Alas I’m not nearly as optimistic as Ghost, I’m pretty prejudiced (I think ineffective or poorly utilized publicity images deserve it though). Kai-chan is right, we shouldn’t necessarily be so negative (saying we have the right to be negative isn’t that politically viable); the main issue at hand is to observe and understand the difference between personal blunders vs. structural, social conditions that nurture such dispositions (there’s also groupthink, interesting to think about in the team blog setting). I don’t want to end on a depressing note, so I’ll just say that I like sankaku complex for its pretty pictures and interesting tidbits on porn tax.

7 thoughts on “Ghostlightning, Studiotolatry & Memes [and other things I missed]

  1. Kitsune: I’ll take a look at that, thanks

    re; the last paragraph: “Hmm on 2nd thought I wonder if “attitude” matters more than clarity of scrutiny.”

  2. You like what you want to like.
    Studiolatry, author-olatry, director-olatry on the part of the fan are strategies to escape loneliness, to be part of a group (I’m a Gainax boy, I’m an ABe man i.e. I’m not alone). These strategies are often successful because at heart, humans like what they want to like. All tastes are acquired, is what I’m saying.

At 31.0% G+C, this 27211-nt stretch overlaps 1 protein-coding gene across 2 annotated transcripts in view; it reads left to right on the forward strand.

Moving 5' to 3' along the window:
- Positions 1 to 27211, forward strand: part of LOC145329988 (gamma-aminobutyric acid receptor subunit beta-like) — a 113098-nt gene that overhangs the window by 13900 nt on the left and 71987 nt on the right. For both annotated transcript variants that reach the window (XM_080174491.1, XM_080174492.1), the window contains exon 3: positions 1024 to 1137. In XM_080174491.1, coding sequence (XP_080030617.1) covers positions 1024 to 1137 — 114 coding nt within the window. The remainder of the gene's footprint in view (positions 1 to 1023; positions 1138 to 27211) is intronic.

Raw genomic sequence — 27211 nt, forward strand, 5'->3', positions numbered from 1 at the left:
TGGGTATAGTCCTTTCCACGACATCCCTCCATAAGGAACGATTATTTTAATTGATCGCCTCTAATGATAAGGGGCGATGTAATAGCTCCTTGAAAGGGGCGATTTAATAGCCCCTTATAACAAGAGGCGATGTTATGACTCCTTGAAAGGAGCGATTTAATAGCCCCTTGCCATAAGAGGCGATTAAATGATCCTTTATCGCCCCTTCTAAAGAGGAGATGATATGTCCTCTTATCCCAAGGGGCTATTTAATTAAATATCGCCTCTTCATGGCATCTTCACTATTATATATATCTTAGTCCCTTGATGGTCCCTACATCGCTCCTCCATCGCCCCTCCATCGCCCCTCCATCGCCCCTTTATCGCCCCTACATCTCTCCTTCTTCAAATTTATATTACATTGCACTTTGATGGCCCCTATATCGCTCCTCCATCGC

It’d be interesting to try to find clear examples of dialecic of memes: meme, anti-meme meme, and sythesis of meme and anti-meme…

  3. I’m not sure I see a conclusion, or if a conclusion is sought in the first place in your post. So all misconceptions I make in this comment are my responsibility.

    The director sets the tone, the feel of the ‘shots’ the storyboardists and animators will work on. The fiction exists in a script:

    Jessica Edwards is surrounded by the members of the conservative militant group after she confronts the Minister/Secretary of Defense.

    The director instructs the storyboardists, animators, foley artists, editors, etc. to make sure the members of the militant conservative group (for the life of me I can’t recall the name) approach slowly with their backs to the sunset, bearing their banner as the Free Worlds’ anthem is sung in the background.

    That’s how I imagine the director’s role.

    Reading this post makes me feel what I wrote opened a can of something, and that I was and still am woefully inadequate in pursuing its ends.

    I’m optimistic (hell yeah, I can see a rainbow from my window as I write this) by choice, and not by studied consideration. This should increase the probability of error (mine), but I don’t think I blog to be correct, but rather to participate and connect with other nexistences, if not the people behind them. The latter holds more promise IMO.

  4. Pingback: Omonomono » Nice Bodies

  5. Pingback: Yukan Blog! » Blog Archive » Another reply via post to a ghostlightning post